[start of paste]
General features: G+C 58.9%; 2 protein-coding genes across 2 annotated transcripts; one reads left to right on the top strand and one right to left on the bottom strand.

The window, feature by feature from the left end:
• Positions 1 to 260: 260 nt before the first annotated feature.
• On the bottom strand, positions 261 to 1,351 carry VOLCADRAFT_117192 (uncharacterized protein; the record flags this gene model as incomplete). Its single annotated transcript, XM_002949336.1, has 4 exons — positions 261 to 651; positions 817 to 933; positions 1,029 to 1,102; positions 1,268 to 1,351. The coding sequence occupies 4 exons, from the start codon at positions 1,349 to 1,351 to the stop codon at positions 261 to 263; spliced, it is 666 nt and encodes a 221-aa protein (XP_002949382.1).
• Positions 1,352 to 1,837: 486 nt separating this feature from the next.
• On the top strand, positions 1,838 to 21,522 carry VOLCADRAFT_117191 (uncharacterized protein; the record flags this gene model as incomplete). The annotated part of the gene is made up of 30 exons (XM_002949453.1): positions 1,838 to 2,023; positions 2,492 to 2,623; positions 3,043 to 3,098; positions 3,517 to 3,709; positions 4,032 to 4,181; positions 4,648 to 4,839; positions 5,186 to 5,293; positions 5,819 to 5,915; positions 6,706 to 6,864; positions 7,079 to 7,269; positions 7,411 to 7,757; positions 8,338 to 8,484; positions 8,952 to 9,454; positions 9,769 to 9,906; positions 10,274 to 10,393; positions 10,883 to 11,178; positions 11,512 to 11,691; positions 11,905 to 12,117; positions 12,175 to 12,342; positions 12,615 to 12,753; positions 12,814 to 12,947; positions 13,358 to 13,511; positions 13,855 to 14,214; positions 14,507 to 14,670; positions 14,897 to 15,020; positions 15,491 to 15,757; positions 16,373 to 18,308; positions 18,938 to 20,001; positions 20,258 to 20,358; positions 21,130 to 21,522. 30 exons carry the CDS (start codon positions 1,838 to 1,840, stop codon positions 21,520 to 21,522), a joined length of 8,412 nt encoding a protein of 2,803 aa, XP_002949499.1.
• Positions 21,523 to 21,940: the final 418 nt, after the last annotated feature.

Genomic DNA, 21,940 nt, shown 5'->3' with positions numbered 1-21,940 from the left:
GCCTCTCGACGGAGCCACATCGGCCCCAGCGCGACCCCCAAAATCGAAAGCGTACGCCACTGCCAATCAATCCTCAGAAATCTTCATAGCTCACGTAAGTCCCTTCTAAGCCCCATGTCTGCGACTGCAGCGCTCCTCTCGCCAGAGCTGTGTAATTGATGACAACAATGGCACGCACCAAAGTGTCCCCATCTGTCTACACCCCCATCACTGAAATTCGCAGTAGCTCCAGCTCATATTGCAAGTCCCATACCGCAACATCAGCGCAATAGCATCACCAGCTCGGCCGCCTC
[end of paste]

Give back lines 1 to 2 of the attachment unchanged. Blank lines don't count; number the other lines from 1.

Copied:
General features: G+C 58.9%; 2 protein-coding genes across 2 annotated transcripts; one reads left to right on the top strand and one right to left on the bottom strand.

The window, feature by feature from the left end: